Ah, now this is a meal Nonna would be proud of. So simple, yet so delicious and heartfelt. The only hard part about this dish is waiting for it to be done. It will take about 2 to 3 hours of cooking time. The best part about this dish (besides the taste of course) is that you can use this method on any type of meat. I adapted this version from Chef Anne Burrell’s Braised Lamb Shanks. Instead of lamb shanks I used the skinny end of the huge pork loin I buy and section myself (the two “pork tenderloin” pieces as I described them in an early post). Originally I was going to serve this dish with polenta (I think Anne paired the lamb with polenta too) but when it was cooking the smell of the house just screamed “Italian Sunday” so I paired it with some medium shells. I plan on using this recipe next time I have guests over.
· About 2 pounds of pork loin
· 1 big onion
· 3 carrots
· 3 celery ribs
· 4 garlic cloves
· 2 (6oz) cans of tomato paste
· 2 cups of chicken stock
· 2 tsp each of dry rosemary, thyme, red pepper flakes and salt
· 3 to 4 cups of water
· 3-4 bay leaves
· Gremolata (optional and recipe follows)
1. Preheat the oven to 400 degrees F
2. Using a pan that will be able to go into the oven later (I used a high sided skillet, but a dutch oven will work great too), coat the bottom of the pan with oil and put over high heat.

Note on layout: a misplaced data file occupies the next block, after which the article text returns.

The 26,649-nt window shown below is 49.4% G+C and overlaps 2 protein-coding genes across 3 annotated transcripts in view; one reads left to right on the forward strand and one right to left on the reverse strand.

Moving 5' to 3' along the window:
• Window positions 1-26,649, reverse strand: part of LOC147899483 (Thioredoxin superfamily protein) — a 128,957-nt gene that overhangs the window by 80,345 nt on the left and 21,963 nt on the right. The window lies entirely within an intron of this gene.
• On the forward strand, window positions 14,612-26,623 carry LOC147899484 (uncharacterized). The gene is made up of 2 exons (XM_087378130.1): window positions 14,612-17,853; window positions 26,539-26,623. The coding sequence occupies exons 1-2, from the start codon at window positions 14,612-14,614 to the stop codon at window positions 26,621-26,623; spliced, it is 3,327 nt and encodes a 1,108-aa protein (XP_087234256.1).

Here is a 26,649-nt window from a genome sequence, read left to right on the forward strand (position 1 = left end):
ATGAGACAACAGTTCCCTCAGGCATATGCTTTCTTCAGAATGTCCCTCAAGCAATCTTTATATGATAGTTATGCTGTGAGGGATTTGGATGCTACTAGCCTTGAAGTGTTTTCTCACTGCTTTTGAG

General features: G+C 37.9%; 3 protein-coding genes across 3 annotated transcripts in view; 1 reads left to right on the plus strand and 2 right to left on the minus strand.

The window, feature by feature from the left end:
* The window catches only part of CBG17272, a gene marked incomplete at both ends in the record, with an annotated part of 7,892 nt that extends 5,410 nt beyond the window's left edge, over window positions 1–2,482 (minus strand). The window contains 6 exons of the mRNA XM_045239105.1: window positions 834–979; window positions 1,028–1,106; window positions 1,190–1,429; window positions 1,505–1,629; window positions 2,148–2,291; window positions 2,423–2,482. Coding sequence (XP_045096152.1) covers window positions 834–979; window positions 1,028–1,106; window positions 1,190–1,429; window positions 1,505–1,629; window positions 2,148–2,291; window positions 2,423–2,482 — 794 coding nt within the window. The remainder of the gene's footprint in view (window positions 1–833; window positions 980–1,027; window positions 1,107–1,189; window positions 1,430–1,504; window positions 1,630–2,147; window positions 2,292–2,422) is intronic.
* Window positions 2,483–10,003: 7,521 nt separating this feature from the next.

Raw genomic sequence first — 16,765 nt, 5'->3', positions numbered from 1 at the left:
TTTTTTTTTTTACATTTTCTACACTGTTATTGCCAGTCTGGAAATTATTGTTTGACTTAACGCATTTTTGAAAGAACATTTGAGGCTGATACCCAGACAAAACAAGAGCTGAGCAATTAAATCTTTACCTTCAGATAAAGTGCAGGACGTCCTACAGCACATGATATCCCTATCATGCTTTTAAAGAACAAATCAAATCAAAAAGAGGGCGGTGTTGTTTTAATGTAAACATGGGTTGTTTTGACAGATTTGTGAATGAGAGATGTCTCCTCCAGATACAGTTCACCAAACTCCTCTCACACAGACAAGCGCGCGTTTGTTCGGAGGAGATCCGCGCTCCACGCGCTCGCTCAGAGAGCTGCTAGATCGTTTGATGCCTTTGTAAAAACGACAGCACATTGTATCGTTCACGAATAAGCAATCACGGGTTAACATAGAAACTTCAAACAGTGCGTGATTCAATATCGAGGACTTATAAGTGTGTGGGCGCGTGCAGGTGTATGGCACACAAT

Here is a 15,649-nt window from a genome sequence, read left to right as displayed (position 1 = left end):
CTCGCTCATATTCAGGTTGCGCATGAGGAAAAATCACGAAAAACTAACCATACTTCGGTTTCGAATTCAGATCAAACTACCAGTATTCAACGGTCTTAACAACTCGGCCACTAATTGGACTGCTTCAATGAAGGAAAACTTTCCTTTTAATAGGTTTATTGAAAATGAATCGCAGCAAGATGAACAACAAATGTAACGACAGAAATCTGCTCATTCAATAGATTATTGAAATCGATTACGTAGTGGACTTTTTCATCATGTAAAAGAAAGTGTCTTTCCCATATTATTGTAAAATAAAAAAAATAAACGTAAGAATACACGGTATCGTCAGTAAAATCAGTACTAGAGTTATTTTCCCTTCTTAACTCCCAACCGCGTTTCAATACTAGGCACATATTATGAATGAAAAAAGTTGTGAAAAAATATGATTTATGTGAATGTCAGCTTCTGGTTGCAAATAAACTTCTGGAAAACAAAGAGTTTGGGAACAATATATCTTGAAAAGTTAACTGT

3. Season the meat with salt and pepper generously and brown on all sides. Be careful the oil is very hot and might spit at you.
4. As that browns, cut all your veggies into big chunks and process in a food processor or blender until it is like a veggie paste.
5. When the meat is done browning, remove from the pan and set aside for now. Add the veggie paste and season with salt and pepper.
6. You are going to cook the veggies until it forms a brown crust on the bottom of the pan. This will take about 20 mins. When it’s ready it should look like this:
7. Add the tomato paste and cook for 5 minutes.
8. Then add the stock (or you can use red or white wine too here) and spices
9. Cook this until reduced by about half.
10. Add the meat back into the pan. Add the bay leaves as well. Add the water until the meat is fully submerged (or almost fully submerged, mine stuck out a little). Cover the pan with foil.
11. Cooking time will vary depending on your meat choice, but this is what I did:
a. First 45 mins, then flip
b. Second 45 mins, flip again and take off foil
c. 30 more minutes and then done
Boil pasta of your choice and serve topped with pork and gremolata.
Some good tips from Anne Burrell’s recipe,were that if the water reduces too much, just add more. Also, if you have a fatty meat you might have to skim the fat as you go. I chose a lean meat so there was no fat to skim.
So what is gremolata anyway? It is a traditional topper (condiment) for long cooked meals to help brighten up the dishes flavors. It’s almost like a pop of fresh flavor to accompany the long slow savory tastes of the main dish. Traditional gremolata consists of parsley, lemon zest and garlic. That’s it!
I used the zest of one lemon, 2 garlic cloves, and handful of parsley. Chop them all up together and mill together so it becomes a homogenous mixture.